China is also eyeing the Arctic. In 2018, China declared itself a ‘near-Arctic’ state (despite being 3000km away 🤷🏻♀️) and pushed its ‘Polar Silk Road’ strategy along with more research missions to the region. China’s long game? To gain access to the Arctic natural resources and a shipping route that avoids the pirate-infested Malacca Strait 🏴☠️.
The US sees the Arctic as strategically and militarily important, though they’ve been distracted of late. They’ll refocus on the Arctic mainly to dampen an emerging China-Russia alliance. The US proposes expanding its military footprint by building more ports, increasing US ships in the region, and rallying other Arctic States to ‘strengthen the rules-based order’.
Like in other resource-rich and strategically important regions, there’s a tussle for control between the major powers in the Arctic. While there’s broad agreement that the Arctic’s unique and fragile environment should protect it from being exploited, the reality might not always reflect that belief.
As shipping routes become more accessible, economic activities will likely increase requiring more military protection. As history has repeatedly shown, that kind of development heightens the risk of military miscalculation and ultimately, conflict.
2. 💉Vaccine geopolitics: the powerful get powerful-er
On Tuesday, a 90 year old woman in the UK became the first in the world to receive a Covid-19 vaccination. A remarkable feat of modern science, the vaccine has been developed, tested, approved, and manufactured in about nine months. Sir Winston Churchill predicted all this in 1942:
Now this is not the end. It is not even the beginning of the end. But it is, perhaps, the end of the beginning.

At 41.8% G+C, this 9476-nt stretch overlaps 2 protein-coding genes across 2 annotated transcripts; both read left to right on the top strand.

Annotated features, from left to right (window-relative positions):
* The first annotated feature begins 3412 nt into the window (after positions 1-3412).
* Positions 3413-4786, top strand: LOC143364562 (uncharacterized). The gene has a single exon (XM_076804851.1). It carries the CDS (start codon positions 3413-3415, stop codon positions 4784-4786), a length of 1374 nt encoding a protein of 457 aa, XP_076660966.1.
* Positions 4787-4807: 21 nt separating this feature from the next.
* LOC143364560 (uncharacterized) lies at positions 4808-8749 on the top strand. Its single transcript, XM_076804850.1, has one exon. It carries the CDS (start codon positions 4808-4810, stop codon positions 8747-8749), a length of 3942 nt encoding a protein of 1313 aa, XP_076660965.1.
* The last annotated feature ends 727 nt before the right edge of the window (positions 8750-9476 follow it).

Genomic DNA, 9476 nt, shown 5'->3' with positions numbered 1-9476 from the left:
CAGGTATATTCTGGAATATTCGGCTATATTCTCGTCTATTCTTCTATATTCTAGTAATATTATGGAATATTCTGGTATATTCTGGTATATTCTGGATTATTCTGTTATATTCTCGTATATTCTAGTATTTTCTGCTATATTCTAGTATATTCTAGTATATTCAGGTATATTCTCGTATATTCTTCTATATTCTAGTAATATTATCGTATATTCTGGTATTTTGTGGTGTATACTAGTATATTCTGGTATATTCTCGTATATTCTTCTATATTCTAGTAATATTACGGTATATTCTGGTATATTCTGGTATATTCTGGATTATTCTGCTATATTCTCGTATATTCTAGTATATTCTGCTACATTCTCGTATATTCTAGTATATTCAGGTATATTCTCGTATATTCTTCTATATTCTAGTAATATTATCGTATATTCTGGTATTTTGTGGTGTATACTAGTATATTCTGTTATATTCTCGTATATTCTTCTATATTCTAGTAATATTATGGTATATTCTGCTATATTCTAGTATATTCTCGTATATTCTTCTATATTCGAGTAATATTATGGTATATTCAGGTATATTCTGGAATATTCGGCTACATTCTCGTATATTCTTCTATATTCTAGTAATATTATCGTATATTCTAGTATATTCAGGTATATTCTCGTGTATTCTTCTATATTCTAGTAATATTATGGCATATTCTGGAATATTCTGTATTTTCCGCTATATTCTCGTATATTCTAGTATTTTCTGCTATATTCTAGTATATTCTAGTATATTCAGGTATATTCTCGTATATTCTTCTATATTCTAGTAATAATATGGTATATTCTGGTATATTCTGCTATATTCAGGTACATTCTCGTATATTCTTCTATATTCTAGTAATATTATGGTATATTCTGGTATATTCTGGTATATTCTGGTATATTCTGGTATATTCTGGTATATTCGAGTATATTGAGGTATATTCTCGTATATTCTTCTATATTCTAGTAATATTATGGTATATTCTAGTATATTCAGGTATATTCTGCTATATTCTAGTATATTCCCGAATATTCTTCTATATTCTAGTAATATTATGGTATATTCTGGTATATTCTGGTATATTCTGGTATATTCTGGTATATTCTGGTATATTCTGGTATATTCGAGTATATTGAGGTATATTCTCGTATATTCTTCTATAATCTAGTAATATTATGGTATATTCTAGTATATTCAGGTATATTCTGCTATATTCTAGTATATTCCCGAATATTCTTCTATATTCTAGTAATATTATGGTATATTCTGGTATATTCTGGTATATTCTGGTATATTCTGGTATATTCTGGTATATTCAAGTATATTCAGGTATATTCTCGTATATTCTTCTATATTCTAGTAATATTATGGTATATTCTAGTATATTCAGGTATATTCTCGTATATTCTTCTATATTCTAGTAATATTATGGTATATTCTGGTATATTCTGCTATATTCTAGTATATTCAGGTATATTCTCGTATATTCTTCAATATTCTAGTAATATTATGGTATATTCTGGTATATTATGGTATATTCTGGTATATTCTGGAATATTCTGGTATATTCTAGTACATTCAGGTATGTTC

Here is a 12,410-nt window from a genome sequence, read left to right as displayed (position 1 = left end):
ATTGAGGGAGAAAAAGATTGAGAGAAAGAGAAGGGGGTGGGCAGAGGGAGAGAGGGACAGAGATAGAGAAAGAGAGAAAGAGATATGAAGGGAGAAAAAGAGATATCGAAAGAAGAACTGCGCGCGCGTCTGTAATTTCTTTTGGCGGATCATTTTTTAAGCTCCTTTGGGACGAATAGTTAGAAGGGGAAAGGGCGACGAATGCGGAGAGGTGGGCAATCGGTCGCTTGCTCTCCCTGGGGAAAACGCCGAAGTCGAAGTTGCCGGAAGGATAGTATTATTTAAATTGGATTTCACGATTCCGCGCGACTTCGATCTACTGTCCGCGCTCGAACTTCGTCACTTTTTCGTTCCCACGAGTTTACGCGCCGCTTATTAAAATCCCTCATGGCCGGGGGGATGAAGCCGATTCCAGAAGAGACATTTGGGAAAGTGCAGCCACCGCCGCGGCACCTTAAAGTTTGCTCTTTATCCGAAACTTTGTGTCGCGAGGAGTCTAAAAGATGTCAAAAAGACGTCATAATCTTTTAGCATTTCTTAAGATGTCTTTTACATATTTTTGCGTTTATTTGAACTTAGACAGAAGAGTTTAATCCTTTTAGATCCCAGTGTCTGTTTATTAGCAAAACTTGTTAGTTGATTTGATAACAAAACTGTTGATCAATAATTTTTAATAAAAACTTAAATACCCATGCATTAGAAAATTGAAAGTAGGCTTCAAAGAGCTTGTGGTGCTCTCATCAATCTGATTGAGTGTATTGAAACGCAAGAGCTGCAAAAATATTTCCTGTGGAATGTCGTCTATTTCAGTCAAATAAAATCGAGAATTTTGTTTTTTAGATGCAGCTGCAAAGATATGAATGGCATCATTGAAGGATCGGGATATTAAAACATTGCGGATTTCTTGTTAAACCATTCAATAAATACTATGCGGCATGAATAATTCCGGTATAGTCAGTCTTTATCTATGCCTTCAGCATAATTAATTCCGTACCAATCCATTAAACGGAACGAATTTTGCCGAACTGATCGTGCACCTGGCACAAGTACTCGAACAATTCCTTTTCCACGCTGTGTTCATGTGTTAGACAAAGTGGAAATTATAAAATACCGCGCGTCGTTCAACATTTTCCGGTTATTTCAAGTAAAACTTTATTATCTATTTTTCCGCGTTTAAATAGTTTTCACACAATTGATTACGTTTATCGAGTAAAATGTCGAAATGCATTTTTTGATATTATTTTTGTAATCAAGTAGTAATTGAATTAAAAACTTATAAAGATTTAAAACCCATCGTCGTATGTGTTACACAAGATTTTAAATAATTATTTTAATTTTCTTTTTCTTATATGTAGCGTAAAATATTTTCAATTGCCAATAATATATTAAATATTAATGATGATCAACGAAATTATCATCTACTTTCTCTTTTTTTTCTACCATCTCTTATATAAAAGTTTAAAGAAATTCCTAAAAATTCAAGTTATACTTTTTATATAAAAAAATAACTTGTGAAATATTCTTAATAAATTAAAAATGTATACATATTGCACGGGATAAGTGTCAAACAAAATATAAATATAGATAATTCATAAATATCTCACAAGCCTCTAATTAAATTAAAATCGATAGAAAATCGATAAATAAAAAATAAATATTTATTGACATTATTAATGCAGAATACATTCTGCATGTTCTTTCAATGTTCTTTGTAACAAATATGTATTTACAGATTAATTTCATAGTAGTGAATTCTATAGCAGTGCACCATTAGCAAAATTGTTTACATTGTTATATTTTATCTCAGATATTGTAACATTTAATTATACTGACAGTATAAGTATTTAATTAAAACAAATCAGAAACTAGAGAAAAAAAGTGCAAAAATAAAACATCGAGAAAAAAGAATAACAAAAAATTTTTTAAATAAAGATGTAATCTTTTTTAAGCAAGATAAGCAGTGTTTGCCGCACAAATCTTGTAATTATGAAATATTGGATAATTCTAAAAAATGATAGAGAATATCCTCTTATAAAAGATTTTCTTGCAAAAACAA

Now that I check my notes, Sir Winston might have been referring to the Second Battle of El Alamein - the turning point of WWII in Africa. But just like then, supply chain logistics will be vital in quickly defeating our current enemy with minimal loss of life.
The rise of vaccine nationalism
Because what 2020 needs is another form of nationalism 🙄. As we saw during the mad scramble for PPE, bigger nations are this time hoarding vaccines for their own populations first:
Enter COVAX, a fund comprised of state and private donors which negotiates deals with vaccine manufacturers for distribution to 92 developing countries. A laudable initiative, but the US, China and Russia have conspicuously put their national interest above global initiatives, because...
The geopolitical 1-2 punch 👊
... there are huge strategic benefits up for grabs:
💰 Economic power - the first countries to vaccinate their populations will get a 'first recoverer's advantage' in relative wealth and power. A fast recovery will attract the investment and human capital needed for further economic prosperity.
🚛 Distribution power - once their own populations are vaccinated, those countries that make the vaccine can determine how it is distributed abroad. So, not only will rich countries’ economies recover faster, they'll have a powerful tool of diplomatic leverage too.
How might that work you ask? Well, let’s take a look at China’s recent handiwork: